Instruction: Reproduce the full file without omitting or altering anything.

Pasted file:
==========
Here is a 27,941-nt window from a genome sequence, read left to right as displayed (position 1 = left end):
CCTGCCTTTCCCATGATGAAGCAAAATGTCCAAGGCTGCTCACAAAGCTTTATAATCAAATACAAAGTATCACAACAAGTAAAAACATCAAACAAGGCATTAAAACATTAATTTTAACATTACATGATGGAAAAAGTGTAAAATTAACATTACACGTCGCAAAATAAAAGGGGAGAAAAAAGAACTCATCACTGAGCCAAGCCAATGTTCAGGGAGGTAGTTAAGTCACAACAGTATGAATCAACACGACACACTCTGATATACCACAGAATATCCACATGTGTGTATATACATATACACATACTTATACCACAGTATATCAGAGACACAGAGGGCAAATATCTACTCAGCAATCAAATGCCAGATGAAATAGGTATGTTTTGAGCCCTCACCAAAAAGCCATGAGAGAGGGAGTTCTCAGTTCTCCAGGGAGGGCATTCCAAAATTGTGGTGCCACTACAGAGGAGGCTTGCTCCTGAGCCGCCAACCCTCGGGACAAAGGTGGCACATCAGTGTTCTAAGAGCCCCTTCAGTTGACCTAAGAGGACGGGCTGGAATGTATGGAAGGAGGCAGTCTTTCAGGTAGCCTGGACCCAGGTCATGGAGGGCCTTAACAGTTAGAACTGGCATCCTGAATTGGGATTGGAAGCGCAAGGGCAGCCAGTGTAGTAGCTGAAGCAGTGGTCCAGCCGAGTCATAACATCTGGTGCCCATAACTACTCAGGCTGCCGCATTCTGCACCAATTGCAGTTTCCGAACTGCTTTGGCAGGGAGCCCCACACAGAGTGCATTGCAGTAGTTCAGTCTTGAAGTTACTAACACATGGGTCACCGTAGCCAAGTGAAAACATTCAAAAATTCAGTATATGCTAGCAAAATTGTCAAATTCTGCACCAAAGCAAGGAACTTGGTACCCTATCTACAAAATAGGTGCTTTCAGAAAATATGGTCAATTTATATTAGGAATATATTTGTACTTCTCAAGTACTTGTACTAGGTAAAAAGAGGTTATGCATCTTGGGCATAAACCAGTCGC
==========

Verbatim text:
Here is a 27,941-nt window from a genome sequence, read left to right as displayed (position 1 = left end):
CCTGCCTTTCCCATGATGAAGCAAAATGTCCAAGGCTGCTCACAAAGCTTTATAATCAAATACAAAGTATCACAACAAGTAAAAACATCAAACAAGGCATTAAAACATTAATTTTAACATTACATGATGGAAAAAGTGTAAAATTAACATTACACGTCGCAAAATAAAAGGGGAGAAAAAAGAACTCATCACTGAGCCAAGCCAATGTTCAGGGAGGTAGTTAAGTCACAACAGTATGAATCAACACGACACACTCTGATATACCACAGAATATCCACATGTGTGTATATACATATACACATACTTATACCACAGTATATCAGAGACACAGAGGGCAAATATCTACTCAGCAATCAAATGCCAGATGAAATAGGTATGTTTTGAGCCCTCACCAAAAAGCCATGAGAGAGGGAGTTCTCAGTTCTCCAGGGAGGGCATTCCAAAATTGTGGTGCCACTACAGAGGAGGCTTGCTCCTGAGCCGCCAACCCTCGGGACAAAGGTGGCACATCAGTGTTCTAAGAGCCCCTTCAGTTGACCTAAGAGGACGGGCTGGAATGTATGGAAGGAGGCAGTCTTTCAGGTAGCCTGGACCCAGGTCATGGAGGGCCTTAACAGTTAGAACTGGCATCCTGAATTGGGATTGGAAGCGCAAGGGCAGCCAGTGTAGTAGCTGAAGCAGTGGTCCAGCCGAGTCATAACATCTGGTGCCCATAACTACTCAGGCTGCCGCATTCTGCACCAATTGCAGTTTCCGAACTGCTTTGGCAGGGAGCCCCACACAGAGTGCATTGCAGTAGTTCAGTCTTGAAGTTACTAACACATGGGTCACCGTAGCCAAGTGAAAACATTCAAAAATTCAGTATATGCTAGCAAAATTGTCAAATTCTGCACCAAAGCAAGGAACTTGGTACCCTATCTACAAAATAGGTGCTTTCAGAAAATATGGTCAATTTATATTAGGAATATATTTGTACTTCTCAAGTACTTGTACTAGGTAAAAAGAGGTTATGCATCTTGGGCATAAACCAGTCGC